March 18, 2018



During the season of Lent, we discover Prayer as the Key to Serenity through homilies, bulletin and website articles, song and personal prayer time. The Serenity Prayer is the focus of our Lenten Theme.

The Serenity Prayer was born from the anguish that American theologian Reinhold Niebuhr experienced, as he watched the oppression of the Nazis grow in Germany during the 1930s. Accepting what he could not change and learning in prayer what was within his power to accomplish, was Niebuhr’s struggle and something we understand in our own lives very well.
Prayer is the Key to Serenity. Serenity is not dependent upon outer circumstances but is inner stillness and a confident assurance in God’s providence care – no matter what’s going on around us, or even within us.
Acceptance of what cannot be changed does not mean that we like or approve of certain behaviors or situations. Acceptance means that we let go of the frustrating mental activity, emotional exhaustion and spiritual depletion that is wasted on what is beyond our power to change. We let go of playing God.
Courage means ‘with heart.’ With hearts desiring to live our mission to do Christ’s Work of love and service, we seek to be agents of positive change.
Wisdom is a gift of the Holy Spirit that resides in the deep stillness of our being. Prayer is the key to unlocking the generous bounty of wisdom. God empowers us with wisdom through new ideas, possibilities, changes of direction and the ability to let go of one agenda to accept another with a discerning heart and an open mind.
The Serenity Prayer is a rich source for spiritual growth and empowers us to change ourselves and our world with God’s grace.

Reflection Story – Week V
Rita Rudner tells this story, “I gave my father $100 and said, ‘Buy yourself something that will make your life easier.’ So he went out and bought a present for my mother.”
The story is humorous and also very wise. Rita asked her dad how he came up with the idea of giving a gift to his wife. The dad responded that he started to think about what he wanted but suddenly stopped. He thought, ‘Wow’ and thanked God for the gift of his daughter, her love and generosity. He prayed. His wife came to mind and her goodness to him and the many ways that she aggravated him. ‘Wow’ he thought wisely ‘Now’ is the time to be a ‘Wow’ for my wife, (and to make my life a little easier too)!
Wisdom is a gift that is given when we stop what we are doing and recognize that ‘Now’ is the time for ‘Wow.’
Now is Wow. Yesterday is only a memory; tomorrow is only our imagination. God grants wisdom in the present moment.

Prayer practice
• Suggested prayer posture: grab your own hand. Hold it tightly to ground yourself in the present moment.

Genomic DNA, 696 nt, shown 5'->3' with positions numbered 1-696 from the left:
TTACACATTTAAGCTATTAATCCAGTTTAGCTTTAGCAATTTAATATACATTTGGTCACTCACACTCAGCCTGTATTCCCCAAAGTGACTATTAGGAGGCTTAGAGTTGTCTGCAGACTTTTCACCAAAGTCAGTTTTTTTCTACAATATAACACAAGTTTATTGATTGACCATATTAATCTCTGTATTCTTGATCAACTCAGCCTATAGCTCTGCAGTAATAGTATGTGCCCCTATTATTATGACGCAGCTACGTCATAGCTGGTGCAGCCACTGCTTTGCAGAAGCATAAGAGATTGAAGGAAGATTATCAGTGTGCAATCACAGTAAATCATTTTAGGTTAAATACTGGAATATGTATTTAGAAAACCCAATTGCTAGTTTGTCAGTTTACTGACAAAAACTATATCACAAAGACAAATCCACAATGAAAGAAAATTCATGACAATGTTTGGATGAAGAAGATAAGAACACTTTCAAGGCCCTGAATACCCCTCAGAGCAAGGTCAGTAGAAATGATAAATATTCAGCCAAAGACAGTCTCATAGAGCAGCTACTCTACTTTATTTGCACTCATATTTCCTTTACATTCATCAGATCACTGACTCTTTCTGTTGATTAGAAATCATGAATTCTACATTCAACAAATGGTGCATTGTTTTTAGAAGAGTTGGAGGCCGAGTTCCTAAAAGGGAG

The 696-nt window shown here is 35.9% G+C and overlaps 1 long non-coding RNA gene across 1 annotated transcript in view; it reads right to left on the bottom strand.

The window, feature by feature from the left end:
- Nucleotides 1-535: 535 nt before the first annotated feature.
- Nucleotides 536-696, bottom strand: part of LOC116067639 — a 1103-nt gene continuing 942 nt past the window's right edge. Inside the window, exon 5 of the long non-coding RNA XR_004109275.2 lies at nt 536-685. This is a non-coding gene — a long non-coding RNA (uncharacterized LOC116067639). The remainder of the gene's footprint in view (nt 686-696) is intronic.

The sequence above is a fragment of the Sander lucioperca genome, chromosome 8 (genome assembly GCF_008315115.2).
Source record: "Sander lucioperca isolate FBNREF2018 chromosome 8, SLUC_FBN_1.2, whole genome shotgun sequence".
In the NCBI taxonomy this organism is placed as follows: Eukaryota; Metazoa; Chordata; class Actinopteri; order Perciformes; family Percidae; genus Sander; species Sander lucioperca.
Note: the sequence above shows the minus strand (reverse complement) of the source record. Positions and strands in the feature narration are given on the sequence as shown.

God is closer to you than you are to yourself.
Prayer helps us to grasp God’s hand right ‘Now.’
God grants us serenity, when we see God as the
‘Wow’ in the ‘Now.’
• We have choices and decisions and the power of freedom to make a wise difference for good in our lives and for the benefit of others.
• When seeking wisdom:
Stop. Pray. Give thanks; God is always working. Ask:
“Okay God, what’s the good news?”
“Where is the gift in this?”
“How can I be a ‘Wow’ right ‘Now?'”
“What one action will I take to be a ‘Wow’ for someone 
Pay attention to the wisdom God is granting in your ideas, perception, and ability to discern between what cannot and what can be changed. Thank God by praying the serenity prayer.

• Participating in weekly or even daily celebration of the Eucharist is the most perfect prayer and Lenten observance
• Engage in the variety of opportunities for community and private prayer and reflection.
Bible Study: Mondays at 11:30 AM in Church
Welcome Home: Sacrament of Reconciliation;
Mondays 7:00 to 8:00 PM
Saturdays 11:00 AM to 12 Noon
Stations of the Cross: Fridays 7:00 PM in Church
Lenten penance includes acts of self-denial as a tool for mindfulness of God’s bountiful gifts and presence and/or an increase in charitable acts and works of kindness.
• Days of Fast and Abstinence: Ash Wednesday and Good Friday we refrain from eating meat and have one full meal and two lesser meals. All Fridays of Lent are days of abstinence.

The Chrism Mass this yeartakes place on Monday of Holy Week, March 26, 2018 at 7:00 PM at St. John the Baptist Cathedral in Paterson.The procession starts promptly at 6:45 PM.This year’s celebration will be of special significance as it will mark the first Chrism Mass in our newly renovated Cathedral.

17110610 Xmas Ornament COLOR - Jubilee

The Year of our Lord 2018 is our parish Jubilee commemorating 75 years of fulfilling our mission of Opus Christi –which is Latin for Christ’s Work. During the decades our parish has been love in action, bringing good news through spiritual, service and social ministry.
Jesus said to our parish patron St. Philip, “Whoever believes in me will do the works I do and even great works.” John 14:22

Share your e-mail with us so as not to miss any of the good news. Visit to be included in our email list. Like us on Facebook

Fr. Matt is looking for some old photos and film in any format about St. Philip Church and/or school to compile our history.  Items can be left with Barbara Salzer at the Parish Office.

Our Jubilee Prayer
Rejoicing in you, O Lord, with thankful hearts we pray as .  .  .
We Remember
gratefully our past companions on the Journey whose sacrifice inspires us.
We Celebrate
the good news of love in action that empowers spiritual, service and social ministry.
We Believe
in God’s providence as faithful stewards who continue Christ’s work using the Keys to the Kingdom.       

To read complete bulletin click here